I feel like I'm in the movie Groundhog Day when it comes to the job numbers. I wake up on the first Friday each month to the same story -- subpar job growth, no budging in key indicators, the insanity of the "anti-stimulus" of bleeding government jobs -- and then wake up to it again next month. This month looks like the past dozen: 80,000 jobs were created, while the government sector shed 24,000 jobs.

    We need a list of other words because I'm exhausted with describing how disappointing the job numbers are, especially when the results are so obvious given a lack of movement on fiscal and monetary stimulus. So let me instead describe what a good jobs numbers report would have looked like.

    First of all, there would have been job growth that gets us back to full employment instead of job growth that is slightly around the rate of population growth. There would be well over 150,000 jobs created a month, ideally above 200,000 -- there's a lot of catching up to do. The key indicator to watch is the employment-population ratio, which is the percentage of the workforce that has a job. As unemployment only indicates the number of people actively searching for a job, and many are dropping out of the labor force and giving up on finding a job, the unemployment rate tells us less and less. And if the population is growing faster than the number of jobs created, we are losing out. The employment-population ratio tells us the actual rate at which we are employing people. It is currently at 58.4 percent, the same it was in January 2011.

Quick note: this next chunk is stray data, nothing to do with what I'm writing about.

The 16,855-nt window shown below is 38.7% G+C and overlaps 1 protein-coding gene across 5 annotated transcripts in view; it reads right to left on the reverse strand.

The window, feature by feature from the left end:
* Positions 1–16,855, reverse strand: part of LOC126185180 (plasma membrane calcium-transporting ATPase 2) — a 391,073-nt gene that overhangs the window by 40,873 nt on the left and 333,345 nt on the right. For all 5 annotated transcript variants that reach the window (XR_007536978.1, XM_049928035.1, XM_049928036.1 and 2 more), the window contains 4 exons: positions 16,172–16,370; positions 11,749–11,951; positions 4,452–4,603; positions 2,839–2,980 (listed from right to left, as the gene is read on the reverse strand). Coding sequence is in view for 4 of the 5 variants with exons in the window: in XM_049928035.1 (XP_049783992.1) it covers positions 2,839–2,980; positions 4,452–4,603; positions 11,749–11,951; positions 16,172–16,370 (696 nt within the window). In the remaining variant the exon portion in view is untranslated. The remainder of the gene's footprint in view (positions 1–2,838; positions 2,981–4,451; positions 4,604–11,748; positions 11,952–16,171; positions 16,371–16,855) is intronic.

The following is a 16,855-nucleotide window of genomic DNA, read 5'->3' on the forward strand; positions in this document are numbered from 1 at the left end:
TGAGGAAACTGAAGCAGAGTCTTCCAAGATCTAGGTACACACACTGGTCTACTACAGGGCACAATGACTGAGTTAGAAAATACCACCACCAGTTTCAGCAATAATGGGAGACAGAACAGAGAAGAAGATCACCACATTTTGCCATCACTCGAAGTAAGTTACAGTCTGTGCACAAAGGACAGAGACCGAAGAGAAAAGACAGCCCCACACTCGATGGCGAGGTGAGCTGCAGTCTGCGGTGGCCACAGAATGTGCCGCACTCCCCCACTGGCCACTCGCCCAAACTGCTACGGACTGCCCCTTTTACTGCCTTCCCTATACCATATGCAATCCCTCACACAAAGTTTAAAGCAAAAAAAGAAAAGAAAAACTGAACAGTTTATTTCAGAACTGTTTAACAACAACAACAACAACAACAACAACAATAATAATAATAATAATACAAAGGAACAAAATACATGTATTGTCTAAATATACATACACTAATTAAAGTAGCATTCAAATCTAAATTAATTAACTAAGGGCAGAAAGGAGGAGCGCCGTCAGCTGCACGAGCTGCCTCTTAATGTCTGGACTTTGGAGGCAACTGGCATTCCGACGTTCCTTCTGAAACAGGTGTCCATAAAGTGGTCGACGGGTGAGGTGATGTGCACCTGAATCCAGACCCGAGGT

A tourniquet would have been applied to the bleeding of public sector jobs. This is the worst time to push government workers into the ranks of the unemployed. With slack capacity, a high number of unemployed people, and negative real interest rates, we can't afford a war against government workers. It's a war in which we've lost 250,000 government jobs since January, with 77,000 in the "local government education" category (in other words, public school teachers).

    Sign up to have the Daily Digest, a witty take on the morning’s news, delivered straight to your inbox.

    But here's President Obama in the 2010 State of the Union giving the wrong message: